Today In Salisbury’s History: Saturday, June 6, 1981

Saturday, June 6, 1981 —

  • Teachers representatives from each Wicomico County school have announced that their colleagues will no longer extend volunteer time for school extracurricular activities if their 9 percent negotiated pay increase — cut to a 7 percent hike by the County Council in recent budget discussions — is not funded as promised. According to teacher’s association President Irv Brewington, the council could and should cut administrative staffing and certain programs to fund the full pay hike.
  • An appraiser reports a city-owned acre-sized lot on Baptist Street, which county officials are eyeing for a courts and jail complex in Downtown Salisbury is worth more than $430,000. The County Council has put up $125,000 for the land, which leaves a wide gap if and when negotiations between the two government begins.
  • Longtime WBOC-TV news anchor Alan Landay, unable to overcome “philosophical differences” with the TV station’s new owners, has resigned. Landay, 34, confirmed he departed his position on May 20 and is unhappy because General Manager Tom Draper would not allow him to go on the air and thank viewers who have watched him on the news for more than a decade. Landay, who also served as News Director, has been replaced by Bill Jones, who will anchor both the 7 p.m. and 11 p.m “Delmarva Report” broadcasts for now.
  • Section 2 of Nithdale, planned as an upscale single-family housing development on the Wicomico River southwest of Salisbury, will be auctioned on-site by a national auction marketing company on June 27. Owners Otis and Elizabeth Esham have turned to the auction model to sell the development’s lots faster and for more money. Home sites are expected to fetch in a range of $12,800 to $39,200, but prices could go higher if  individual bidding wars occur. The Eshams will have financing available at 14 percent for a 10-year loan.
  • Nancy J. Fant has been named Postmaster of the Salisbury Post Office. She succeeds Shirley B. McDonalds, who was named manager of the Wilmington Sectional Center in January. Fant previously served in the Salisbury office, and then went on to serve postal stints in Georgia and Virginia, before returning recently. She is the first full-time Postmaster in the Salisbury office since an administrative change sent many local postal officials to Wilmington.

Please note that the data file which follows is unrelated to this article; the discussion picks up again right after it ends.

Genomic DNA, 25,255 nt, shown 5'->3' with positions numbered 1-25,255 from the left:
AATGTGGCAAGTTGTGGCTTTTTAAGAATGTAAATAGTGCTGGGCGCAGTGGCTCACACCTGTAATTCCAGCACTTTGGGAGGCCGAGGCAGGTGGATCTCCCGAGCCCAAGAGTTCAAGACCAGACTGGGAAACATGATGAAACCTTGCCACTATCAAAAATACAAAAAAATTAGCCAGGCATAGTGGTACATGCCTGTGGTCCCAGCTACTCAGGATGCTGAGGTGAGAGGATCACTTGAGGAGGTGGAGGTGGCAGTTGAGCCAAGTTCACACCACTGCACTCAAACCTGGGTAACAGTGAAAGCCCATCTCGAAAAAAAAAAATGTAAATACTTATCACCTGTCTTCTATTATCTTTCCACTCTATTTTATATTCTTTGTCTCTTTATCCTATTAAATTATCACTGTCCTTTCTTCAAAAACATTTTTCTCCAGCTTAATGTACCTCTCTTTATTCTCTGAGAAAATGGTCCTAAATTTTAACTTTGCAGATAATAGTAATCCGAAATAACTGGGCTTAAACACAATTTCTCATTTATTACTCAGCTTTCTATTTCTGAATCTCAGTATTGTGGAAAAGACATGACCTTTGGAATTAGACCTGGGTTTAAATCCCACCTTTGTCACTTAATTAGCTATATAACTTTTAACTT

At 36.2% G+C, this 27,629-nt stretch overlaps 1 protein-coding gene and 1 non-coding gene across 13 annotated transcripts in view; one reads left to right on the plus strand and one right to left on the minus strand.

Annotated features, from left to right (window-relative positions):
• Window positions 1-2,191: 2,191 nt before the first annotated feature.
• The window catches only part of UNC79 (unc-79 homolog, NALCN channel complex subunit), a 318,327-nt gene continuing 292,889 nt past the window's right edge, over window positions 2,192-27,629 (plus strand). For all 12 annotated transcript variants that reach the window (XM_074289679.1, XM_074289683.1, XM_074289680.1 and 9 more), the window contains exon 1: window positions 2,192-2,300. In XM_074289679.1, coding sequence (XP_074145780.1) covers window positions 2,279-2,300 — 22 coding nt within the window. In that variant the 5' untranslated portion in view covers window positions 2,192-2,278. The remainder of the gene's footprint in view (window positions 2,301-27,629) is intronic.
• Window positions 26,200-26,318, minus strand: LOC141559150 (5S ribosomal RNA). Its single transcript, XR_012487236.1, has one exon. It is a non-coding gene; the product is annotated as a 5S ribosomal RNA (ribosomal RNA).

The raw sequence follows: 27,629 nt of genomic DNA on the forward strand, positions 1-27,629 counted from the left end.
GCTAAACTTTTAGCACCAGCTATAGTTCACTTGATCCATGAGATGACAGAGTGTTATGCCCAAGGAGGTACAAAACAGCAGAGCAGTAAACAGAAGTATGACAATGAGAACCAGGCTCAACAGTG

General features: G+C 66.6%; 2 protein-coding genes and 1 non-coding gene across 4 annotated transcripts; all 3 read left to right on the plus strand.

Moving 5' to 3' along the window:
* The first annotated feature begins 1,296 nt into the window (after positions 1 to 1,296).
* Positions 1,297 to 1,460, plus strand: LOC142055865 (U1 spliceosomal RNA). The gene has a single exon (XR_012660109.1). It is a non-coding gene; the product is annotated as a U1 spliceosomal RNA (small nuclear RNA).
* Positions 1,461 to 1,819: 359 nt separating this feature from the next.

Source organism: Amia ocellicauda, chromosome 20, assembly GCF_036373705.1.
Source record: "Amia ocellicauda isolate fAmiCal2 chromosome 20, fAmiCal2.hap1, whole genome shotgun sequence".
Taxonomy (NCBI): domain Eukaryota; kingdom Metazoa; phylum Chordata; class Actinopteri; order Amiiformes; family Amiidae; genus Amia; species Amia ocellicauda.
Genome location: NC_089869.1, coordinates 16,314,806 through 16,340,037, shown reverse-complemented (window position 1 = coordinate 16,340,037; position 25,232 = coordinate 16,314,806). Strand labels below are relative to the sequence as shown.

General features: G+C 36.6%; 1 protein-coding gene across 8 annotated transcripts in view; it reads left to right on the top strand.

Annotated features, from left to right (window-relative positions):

• At a spring picnic and last meeting of the season, Mrs. Alfred T. Truitt was handed the gavel as the new President of the Town & Country Garden Club. She succeeds Mrs. Charles Hoffman, who now moves into the role of Immediate Past President. The picnic was held at the Woodland Road home of Mrs. Richard S. Barr.
  • Salisbury’s new television station, WMDT-TV 47, has been placed in receivership by a Wicomico County Circuit Court judge. Salisbury lawyer Fulton P. Jeffers has been named receiver of the ABC network affiliate that went on the air 14 months ago. Jeffers said the station’s owners will retain their positions, but he must approve any business decisions they make. The station’s main creditor is First National Bank of Maryland, which has made several loans to finance the station. The bank petitioned the court to appoint a receiver.
  • Someone made off with a videotape recorder valued at $1,500 that was left unattended in a meeting room in the Salisbury Sheraton Inn. Frank Gully of Delmar, who was holding an Almo Sylvania business meeting in a hotel conference room, said he returned to the room after a lunch break and the machine was gone.

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